Friday, May 26, 2017

The Poster Boys of 17th Century England

by Anna Belfrage

Whenever people talk about those handsome Stuarts, chances are they’ll come dragging with Prince Rupert, nephew to king Charles I, valiant royalist commander, owner of a famous dog, and yes,  he was good-looking as can be seen in the attached portrait. So were his brothers – especially Maurice, but a friend of mine says there’s no point in expending much affection on a man who got lost on his ways to the West Indies (What can one say? Big, big sea, no GPS – plus there was a hurricane involved) which is why said friend remains devoted to Rupert.

Lord John and Lord Bernard Stuart

Good looks bred true among the Stuart men – as can be seen in this portrait by Anthony van Dyck of Lord John and Lord Bernard Stuart. This is a fascinating portrait. Arrogant and endearingly young at the same time, the two brothers are depicted in the late 1630s, sixteen and eighteen years old respectively. Lord Bernard, the younger, sports blue and silver, and if one looks closely, one can see he’s wearing pattens over his dashing boots, reluctant to sully those beauties in the mud and grime to be found on your average 17th century street. Long, flowing hair, rich clothes, that cape worn with flair – behold two men intent on making their mark on the world. It was 1639, the young men were presently on their European tour, and who could have thought they would soon be embroiled in the vicious fighting of the English Civil War?

The first Esmé, James VI's favourite
John and Bernard were the youngest sons of Esmé Stuart, 3rd Duke of Lennox. Their father, in turn, was the son and namesake of James VI’s favourite Esmé Stuart, a very frenchified Scotsman who to the dismay of other, more rugged Scottish nobles, exerted considerable influence over the young James VI. Our dashing Esmé Sr. was the cousin of James’ father, the murdered Henry Darnley – and had lived in France for the first twelve years or so of James VI’s life. In short order, he became first the earl, then the duke of Lennox – but he had to convert to Presbyterianism before he could succeed to those titles, as his Calvinistic countrymen would have no papist in such a position of power.

James loved his cousin. Given his singularly affection-free childhood, what with his mother being imprisoned in England and he himself being brought up in the strictest Calvinist environment possible, it is no wonder he was attracted to this new relation of his. Further to this, Esmé was elegant and handsome, carrying with him a whiff of a world outside the somewhat dreary confines of Scotland.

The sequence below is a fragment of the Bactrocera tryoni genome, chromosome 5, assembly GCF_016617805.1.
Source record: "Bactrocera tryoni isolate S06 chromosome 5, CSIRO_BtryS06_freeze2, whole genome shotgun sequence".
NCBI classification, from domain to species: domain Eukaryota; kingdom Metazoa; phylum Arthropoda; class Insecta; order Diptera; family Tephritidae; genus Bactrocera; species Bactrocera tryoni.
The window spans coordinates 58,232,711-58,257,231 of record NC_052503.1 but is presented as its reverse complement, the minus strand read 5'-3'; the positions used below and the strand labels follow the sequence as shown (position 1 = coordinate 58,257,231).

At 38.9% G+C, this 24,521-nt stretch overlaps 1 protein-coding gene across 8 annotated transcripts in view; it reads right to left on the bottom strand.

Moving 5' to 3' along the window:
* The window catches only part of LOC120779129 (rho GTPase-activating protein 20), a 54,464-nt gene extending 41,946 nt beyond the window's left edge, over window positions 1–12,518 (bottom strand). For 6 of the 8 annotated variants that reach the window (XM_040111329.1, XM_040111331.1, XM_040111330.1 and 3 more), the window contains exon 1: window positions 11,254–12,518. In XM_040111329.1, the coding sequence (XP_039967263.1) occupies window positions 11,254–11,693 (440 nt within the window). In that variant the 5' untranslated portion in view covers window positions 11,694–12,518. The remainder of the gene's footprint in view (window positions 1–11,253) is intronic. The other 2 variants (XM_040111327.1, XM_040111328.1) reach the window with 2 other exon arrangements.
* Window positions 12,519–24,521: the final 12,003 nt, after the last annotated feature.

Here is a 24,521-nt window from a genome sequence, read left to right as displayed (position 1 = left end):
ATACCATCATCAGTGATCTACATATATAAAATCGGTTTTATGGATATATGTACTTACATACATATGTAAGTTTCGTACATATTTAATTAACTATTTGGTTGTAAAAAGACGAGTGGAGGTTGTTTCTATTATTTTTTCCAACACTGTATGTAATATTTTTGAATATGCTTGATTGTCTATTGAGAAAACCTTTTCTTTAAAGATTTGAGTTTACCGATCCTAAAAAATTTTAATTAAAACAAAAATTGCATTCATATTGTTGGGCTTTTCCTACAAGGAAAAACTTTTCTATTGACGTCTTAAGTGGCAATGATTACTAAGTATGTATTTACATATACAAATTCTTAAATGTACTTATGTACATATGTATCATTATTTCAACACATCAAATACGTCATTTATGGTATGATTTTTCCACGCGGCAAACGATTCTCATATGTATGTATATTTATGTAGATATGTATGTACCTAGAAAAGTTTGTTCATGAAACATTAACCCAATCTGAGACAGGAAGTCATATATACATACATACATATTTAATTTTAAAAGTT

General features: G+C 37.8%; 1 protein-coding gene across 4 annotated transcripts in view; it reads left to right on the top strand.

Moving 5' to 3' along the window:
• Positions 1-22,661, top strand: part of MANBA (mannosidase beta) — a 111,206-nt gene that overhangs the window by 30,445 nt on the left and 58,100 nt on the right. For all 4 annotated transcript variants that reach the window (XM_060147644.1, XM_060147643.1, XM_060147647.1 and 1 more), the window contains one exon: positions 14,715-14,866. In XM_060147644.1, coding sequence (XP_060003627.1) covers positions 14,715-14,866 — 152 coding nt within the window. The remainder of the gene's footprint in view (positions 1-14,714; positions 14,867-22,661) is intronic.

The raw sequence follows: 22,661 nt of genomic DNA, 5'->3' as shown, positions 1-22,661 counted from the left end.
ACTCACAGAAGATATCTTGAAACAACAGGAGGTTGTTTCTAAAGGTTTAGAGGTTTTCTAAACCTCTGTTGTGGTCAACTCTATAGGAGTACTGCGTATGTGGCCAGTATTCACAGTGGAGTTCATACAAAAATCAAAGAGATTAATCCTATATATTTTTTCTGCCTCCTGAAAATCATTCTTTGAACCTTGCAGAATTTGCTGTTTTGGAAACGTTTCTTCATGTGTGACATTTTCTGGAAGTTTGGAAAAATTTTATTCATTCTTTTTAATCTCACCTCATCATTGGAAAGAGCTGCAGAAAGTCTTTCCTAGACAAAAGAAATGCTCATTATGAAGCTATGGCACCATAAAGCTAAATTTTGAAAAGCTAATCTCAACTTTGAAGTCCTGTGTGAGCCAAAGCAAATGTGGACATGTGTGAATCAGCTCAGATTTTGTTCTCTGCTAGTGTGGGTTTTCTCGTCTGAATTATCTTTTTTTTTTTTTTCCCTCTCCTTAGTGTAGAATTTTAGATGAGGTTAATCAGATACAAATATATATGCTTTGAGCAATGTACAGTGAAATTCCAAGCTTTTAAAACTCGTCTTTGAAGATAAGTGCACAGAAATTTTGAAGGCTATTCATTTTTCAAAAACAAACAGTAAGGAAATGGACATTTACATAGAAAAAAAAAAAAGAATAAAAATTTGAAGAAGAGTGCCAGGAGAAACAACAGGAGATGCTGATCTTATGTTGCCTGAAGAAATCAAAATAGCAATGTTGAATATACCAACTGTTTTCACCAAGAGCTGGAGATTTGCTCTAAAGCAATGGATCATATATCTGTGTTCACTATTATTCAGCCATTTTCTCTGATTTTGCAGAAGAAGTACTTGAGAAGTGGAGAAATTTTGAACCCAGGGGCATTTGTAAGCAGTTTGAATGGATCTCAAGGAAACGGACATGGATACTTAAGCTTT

The other Scottish grandees did not much care for Lennox, and one who positively disliked him was James Douglas, the Earl of Morton and one of James’ former regents. Very few liked Morton, who does not seem to have believed much in silk gloves. It was therefore a rather easy matter for Esmé to rid himself of Morton by accusing him of being party to the murder of the king’s father. Morton was guillotined – a fancy novelty at the time.  Morte a la Francaise, as Esmé may very well have said.

Even with Morton gone, the Scottish Kirk remained suspicious of Lennox, as did most of the Scottish noblemen. Some months later, things had turned and James was forced to exile his cousin. Esmé returned to France where he shortly died, his heart being carried back to James as a little gift. I’m not quite sure how James reacted to this present—a man raised by Calvinists would have little time for any sort of relics, even if it was the heart of a beloved relative—but he was delighted to welcome Esmé’s nine-year-old son, Ludovic, now the 2nd Duke of Lennox.

Ludovic would go on to be quite the man about court, entrusted with one high office after the other. As can be seen, he wasn’t bad-looking, even if the beard is perhaps a bit too much for my taste. Whether Ludovic’s genes would have carried through to the next generation we will never know, as he died in 1624 leaving no legitimate heir. Instead, his title passed to his younger brother Esmé Jr., but this gentleman expired of spotted fever some six months later.

However, in difference to Ludovic, Esmé had plenty of children. Five of these were sons who survived to adulthood, among them the two handsome boys van Dyck immortalised in the portrait at the beginning of this post.

Both John and Bernard died fighting for their king. John was only twenty-two when he died at the Battle of Cheriton in 1644, and Bernard was to die a year later of injuries sustained at the Battle of Rowton Heath.

The dashing John and Bernard Stuart had an equally dashing older brother, Lord George. He has also been painted by van Dyck, but in a somewhat more pastoral surrounding. It is thought the painting was made to commemorate his marriage and includes a Latin inscription “love is stronger than I”. The reason for this was that George had been naughty and married on the sly, without either the bride’s parents, or, more importantly, King Charles I’s permission. For some time there, George was consigned to the dog house, but war came swooping, and just like his younger brothers, George hastened to place his sword at the king’s service. Just like his brothers, George died – at the battle of Edgehill in 1642. His little son was four…